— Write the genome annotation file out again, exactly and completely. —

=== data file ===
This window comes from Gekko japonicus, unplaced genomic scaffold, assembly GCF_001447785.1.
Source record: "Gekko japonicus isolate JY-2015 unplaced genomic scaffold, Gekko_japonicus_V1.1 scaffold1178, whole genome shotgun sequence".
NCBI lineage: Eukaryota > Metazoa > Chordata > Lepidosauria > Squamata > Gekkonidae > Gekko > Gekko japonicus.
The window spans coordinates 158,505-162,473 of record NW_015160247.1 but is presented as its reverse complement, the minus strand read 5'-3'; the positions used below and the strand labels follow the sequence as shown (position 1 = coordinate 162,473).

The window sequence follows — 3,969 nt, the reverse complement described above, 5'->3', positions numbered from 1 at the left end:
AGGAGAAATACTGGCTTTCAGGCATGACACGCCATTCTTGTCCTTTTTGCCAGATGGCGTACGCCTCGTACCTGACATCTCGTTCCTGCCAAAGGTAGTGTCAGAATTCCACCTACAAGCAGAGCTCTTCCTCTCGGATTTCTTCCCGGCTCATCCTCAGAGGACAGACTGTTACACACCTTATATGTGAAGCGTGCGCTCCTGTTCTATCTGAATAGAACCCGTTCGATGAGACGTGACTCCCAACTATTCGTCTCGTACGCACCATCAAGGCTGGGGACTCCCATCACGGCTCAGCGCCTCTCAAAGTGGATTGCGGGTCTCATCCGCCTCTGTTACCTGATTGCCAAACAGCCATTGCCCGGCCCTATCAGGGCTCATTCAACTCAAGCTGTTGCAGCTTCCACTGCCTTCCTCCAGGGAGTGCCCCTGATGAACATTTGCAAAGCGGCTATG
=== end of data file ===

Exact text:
This window comes from Gekko japonicus, unplaced genomic scaffold, assembly GCF_001447785.1.
Source record: "Gekko japonicus isolate JY-2015 unplaced genomic scaffold, Gekko_japonicus_V1.1 scaffold1178, whole genome shotgun sequence".
NCBI lineage: Eukaryota > Metazoa > Chordata > Lepidosauria > Squamata > Gekkonidae > Gekko > Gekko japonicus.
The window spans coordinates 158,505-162,473 of record NW_015160247.1 but is presented as its reverse complement, the minus strand read 5'-3'; the positions used below and the strand labels follow the sequence as shown (position 1 = coordinate 162,473).

The window sequence follows — 3,969 nt, the reverse complement described above, 5'->3', positions numbered from 1 at the left end:
AGGAGAAATACTGGCTTTCAGGCATGACACGCCATTCTTGTCCTTTTTGCCAGATGGCGTACGCCTCGTACCTGACATCTCGTTCCTGCCAAAGGTAGTGTCAGAATTCCACCTACAAGCAGAGCTCTTCCTCTCGGATTTCTTCCCGGCTCATCCTCAGAGGACAGACTGTTACACACCTTATATGTGAAGCGTGCGCTCCTGTTCTATCTGAATAGAACCCGTTCGATGAGACGTGACTCCCAACTATTCGTCTCGTACGCACCATCAAGGCTGGGGACTCCCATCACGGCTCAGCGCCTCTCAAAGTGGATTGCGGGTCTCATCCGCCTCTGTTACCTGATTGCCAAACAGCCATTGCCCGGCCCTATCAGGGCTCATTCAACTCAAGCTGTTGCAGCTTCCACTGCCTTCCTCCAGGGAGTGCCCCTGATGAACATTTGCAAAGCGGCTATG